by Thomas Wailgum

7 Ways to Get More For Your Increased SAP Maintenance Fees

Oct 21, 20085 mins
Enterprise Applications

In my analysis yesterday of SAP’s recent increase in maintenance fees for all of its customers, and why that pricing should actually have gone down, I might have left some of you hanging: “Well, now that you’ve told us we’re basically stuck with SAP, then why don’t you give us a solution, Mr. Bigshot Opinion.”

Fair enough. I’m going to turn to Forrester Research’s star ERP analyst Ray Wang and his recent analysis on how companies are coping with SAP’s pricey maintenance hike (from 17 percent to 22 percent) and his seven suggestions on how to deal with the unwanted costs.

Make no mistake: This is a hugely important effort for you. “Prepare to influence SAP,” Wang writes, “or face the consequence of long-term lock-in.”

1. Fight for Your Discount. Wang first advises his clients to take a long-term view on contracts. “While a small discount in the past was offset with 17 percent maintenance over a 10-year period, customers should seek greater discounts in licenses to offset the maintenance fee increase,” he writes. Forrester recommends that customers should target an equivalent or lower total 10-year cost.

Some customers, Wang adds, have deferred their next purchase decision until after Jan. 1 2009, when the new maintenance fee kicks in. “These customers hope to gain leverage in the discounting and maintenance discussion, or on other issues such as SAP Business Information Warehouse (BW) credit toward Business Objects,” Wang writes.

2. Demonstrate to SAP a Lower “Target Account Value.” A time-honored tactic in vendor negotiations has been to set what’s called spending expectations, which can reduce the pressure on both the salesperson and the customer. “Large customers should invest time convincing SAP that their ‘target account value’ is not reflective of a company’s growth rates or future SAP strategy or face a barrage of more unnecessary service offerings,” Wang writes.

3. Assess Your Current Value for Support and Maintenance. This tactic may take some time but will be worth it. Wang advises business and IT folks who work with the SAP applications to conduct an internal audit to determine the number of support interactions during the past four years, support packages deployed, bug fixes deployed, and regulatory updates deployed. Then, he writes, take the total number of interactions and divide by the total amount spent on support and maintenance.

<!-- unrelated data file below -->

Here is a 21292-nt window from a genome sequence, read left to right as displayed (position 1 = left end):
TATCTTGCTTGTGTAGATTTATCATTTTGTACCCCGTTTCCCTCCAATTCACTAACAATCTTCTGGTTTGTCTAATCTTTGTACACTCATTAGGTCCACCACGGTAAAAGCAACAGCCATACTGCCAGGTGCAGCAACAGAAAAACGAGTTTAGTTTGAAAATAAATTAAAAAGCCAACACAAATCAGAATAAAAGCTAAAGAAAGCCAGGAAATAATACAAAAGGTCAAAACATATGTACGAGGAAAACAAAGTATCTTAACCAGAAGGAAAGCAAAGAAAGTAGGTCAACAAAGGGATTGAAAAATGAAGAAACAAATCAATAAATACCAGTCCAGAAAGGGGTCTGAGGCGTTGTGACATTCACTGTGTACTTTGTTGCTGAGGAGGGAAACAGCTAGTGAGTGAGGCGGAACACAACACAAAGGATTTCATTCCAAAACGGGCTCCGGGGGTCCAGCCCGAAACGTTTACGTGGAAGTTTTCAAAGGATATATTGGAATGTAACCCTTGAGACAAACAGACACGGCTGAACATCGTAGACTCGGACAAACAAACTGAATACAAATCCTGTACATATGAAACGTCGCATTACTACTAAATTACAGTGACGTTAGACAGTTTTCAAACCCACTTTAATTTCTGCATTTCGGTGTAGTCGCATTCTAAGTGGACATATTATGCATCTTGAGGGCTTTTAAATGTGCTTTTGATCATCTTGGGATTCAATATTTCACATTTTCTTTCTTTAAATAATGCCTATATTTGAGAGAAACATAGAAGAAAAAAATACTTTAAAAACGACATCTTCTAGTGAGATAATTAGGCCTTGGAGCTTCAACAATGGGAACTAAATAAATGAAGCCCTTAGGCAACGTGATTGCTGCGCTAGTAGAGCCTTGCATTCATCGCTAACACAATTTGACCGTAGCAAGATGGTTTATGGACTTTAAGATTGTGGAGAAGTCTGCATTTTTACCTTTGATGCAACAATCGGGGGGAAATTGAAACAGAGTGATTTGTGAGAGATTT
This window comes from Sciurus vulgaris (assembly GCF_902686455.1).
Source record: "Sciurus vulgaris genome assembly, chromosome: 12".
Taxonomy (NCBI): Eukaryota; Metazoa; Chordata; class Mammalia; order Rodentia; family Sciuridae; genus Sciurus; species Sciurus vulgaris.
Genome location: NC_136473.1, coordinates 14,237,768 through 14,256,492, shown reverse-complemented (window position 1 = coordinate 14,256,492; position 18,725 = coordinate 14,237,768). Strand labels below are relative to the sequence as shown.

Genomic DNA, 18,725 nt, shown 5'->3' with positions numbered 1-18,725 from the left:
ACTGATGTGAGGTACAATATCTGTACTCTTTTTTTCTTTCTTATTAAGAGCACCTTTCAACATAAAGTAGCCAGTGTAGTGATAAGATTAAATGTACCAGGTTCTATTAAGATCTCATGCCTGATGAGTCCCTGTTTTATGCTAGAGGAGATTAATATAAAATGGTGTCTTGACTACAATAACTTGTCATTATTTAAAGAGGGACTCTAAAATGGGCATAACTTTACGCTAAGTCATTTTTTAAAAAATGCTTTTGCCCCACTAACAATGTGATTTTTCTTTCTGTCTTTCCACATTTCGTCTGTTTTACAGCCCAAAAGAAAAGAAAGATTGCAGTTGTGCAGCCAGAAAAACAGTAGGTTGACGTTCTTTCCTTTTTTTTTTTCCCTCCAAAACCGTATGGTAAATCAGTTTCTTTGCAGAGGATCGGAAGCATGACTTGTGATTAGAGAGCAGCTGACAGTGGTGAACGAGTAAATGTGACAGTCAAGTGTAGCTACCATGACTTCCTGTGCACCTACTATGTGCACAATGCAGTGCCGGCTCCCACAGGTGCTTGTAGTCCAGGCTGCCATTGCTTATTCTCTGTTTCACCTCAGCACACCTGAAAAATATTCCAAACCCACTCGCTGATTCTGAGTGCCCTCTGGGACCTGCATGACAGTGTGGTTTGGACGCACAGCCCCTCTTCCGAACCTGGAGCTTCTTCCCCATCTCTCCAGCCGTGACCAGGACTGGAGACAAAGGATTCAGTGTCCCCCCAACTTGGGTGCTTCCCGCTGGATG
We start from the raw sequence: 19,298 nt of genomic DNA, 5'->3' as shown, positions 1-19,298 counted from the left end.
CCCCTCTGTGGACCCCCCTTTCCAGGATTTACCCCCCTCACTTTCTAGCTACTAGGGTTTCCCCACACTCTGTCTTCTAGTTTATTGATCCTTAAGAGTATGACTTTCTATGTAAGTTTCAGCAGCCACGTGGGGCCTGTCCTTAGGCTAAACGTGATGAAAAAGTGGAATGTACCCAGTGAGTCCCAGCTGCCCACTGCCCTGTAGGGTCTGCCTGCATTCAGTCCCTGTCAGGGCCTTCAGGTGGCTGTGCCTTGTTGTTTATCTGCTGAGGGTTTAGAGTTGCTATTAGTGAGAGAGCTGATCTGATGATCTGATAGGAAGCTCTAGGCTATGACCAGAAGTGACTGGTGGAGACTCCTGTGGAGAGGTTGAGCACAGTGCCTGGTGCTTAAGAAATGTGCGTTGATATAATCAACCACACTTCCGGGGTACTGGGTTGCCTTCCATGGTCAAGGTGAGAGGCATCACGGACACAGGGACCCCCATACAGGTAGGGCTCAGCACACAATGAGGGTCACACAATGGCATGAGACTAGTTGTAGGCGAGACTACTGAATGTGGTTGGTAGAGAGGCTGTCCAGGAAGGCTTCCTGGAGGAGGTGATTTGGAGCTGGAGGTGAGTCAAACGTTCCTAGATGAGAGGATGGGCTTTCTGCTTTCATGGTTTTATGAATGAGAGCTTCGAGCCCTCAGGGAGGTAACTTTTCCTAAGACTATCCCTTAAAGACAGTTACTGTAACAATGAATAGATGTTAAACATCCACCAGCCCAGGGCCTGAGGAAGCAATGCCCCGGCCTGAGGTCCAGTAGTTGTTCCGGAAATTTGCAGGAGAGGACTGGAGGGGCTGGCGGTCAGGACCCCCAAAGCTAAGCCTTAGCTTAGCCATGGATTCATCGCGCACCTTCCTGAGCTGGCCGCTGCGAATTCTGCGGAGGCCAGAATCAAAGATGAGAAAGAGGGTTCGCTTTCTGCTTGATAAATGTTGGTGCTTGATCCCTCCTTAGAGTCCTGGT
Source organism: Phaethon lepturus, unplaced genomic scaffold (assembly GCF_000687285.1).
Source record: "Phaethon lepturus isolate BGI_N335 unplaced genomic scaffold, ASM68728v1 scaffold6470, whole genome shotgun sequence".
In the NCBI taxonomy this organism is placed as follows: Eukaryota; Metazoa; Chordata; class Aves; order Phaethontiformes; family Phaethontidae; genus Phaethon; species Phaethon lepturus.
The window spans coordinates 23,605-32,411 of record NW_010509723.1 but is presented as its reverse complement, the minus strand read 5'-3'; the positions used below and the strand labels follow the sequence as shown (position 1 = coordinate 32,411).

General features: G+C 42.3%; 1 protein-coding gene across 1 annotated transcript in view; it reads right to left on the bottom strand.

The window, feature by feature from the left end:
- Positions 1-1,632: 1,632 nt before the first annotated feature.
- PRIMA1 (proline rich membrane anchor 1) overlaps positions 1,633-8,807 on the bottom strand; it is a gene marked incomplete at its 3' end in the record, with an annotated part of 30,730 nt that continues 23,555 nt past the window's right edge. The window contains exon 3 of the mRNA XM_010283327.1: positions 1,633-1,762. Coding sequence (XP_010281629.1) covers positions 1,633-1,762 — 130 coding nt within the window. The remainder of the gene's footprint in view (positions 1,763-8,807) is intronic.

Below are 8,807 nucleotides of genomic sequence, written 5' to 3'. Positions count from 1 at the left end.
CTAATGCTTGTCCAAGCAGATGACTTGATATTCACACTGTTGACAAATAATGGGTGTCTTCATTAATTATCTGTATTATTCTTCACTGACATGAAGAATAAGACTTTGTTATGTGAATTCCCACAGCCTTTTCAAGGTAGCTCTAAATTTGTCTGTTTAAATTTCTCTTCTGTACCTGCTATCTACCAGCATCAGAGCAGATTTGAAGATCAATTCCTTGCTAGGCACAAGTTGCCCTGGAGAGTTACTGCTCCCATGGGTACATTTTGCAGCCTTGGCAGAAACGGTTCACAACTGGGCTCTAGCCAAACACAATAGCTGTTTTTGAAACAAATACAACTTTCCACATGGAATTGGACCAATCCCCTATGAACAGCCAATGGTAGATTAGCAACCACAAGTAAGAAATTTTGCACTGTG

4. Quantify Unkept Promises. “Many customers chose SAP with the understanding that functionality gaps would be provided over time via enhancements that would be paid for by maintenance and support fees,” Wang points out. “Customers should document a list of outstanding functional requirements and enhancements that have not been addressed, and work with other industry peers to drive a delivery commitment date from SAP.”

5. Create a Long-Term SAP Containment Strategy. Historically, most SAP customers adopted a single-vendor strategy out of “fear of complicated integrations, desire for process standardization and need to expedite deployments pre-Y2K,” Wang writes. “But long-term apps strategies should consider how to contain future risk in a single-sourced ERP scenario.”

This option—while a bit dicey for some companies—may include a departure from a single-sourced vendor strategy, in order to prove a customer’s seriousness to switch vendors, Wang notes. He adds that many SAP clients with whom Forrester spoke with for this report had begun evaluating Oracle Siebel,, and others for CRM as well as Siperian, Initiate Systems, and IBM for master data management (MDM).

6. Take Action in the SAP User Groups. Now is the time, Wang notes, for SAP customers to “leverage their independent user groups to organize a campaign against this maintenance fee increase.” Members of user groups such as Americas’ SAP Users’ Group (ASUG), the German SAP User Group (DSAG), and the SAP UK & Ireland User Group should start special interest groups to press SAP for a more palatable solution to the increase, says Wang. (See “U.K. SAP Users Angry Over SAP Support Price Increases” and “As SAP Support Costs Spike, Users’ Group Leader Preaches Collaboration — Not Rebellion” for more on those groups’ reactions to the price increase.)

“Customers should specifically ask for concessions such as a commitment to stated percentages of support dollars back to reinvestment and written guarantees that functionality replacement will be provided in future releases,” Wang adds.

7. Look into Third-Party Maintenance Options. Rimini Street’s recent announcement that it will provide third-party maintenance in 2009 for SAP’s R/3 product is worth checking out. “JD Edwards and PeopleSoft customers who have considered this option already save up to half of their Oracle maintenance fees,” Wang notes.

So those are Wang’s seven “calls to action.” (For more on SAP’s future, you can also check out “Five Things About SAP’s Strategy That You Need to Know.”)

I’ll add an eighth: You could simply tell your SAP rep that you and your company are freezing all your IT spending at this time. “Come back next year.” Which is what SAP execs recently told their employees to do.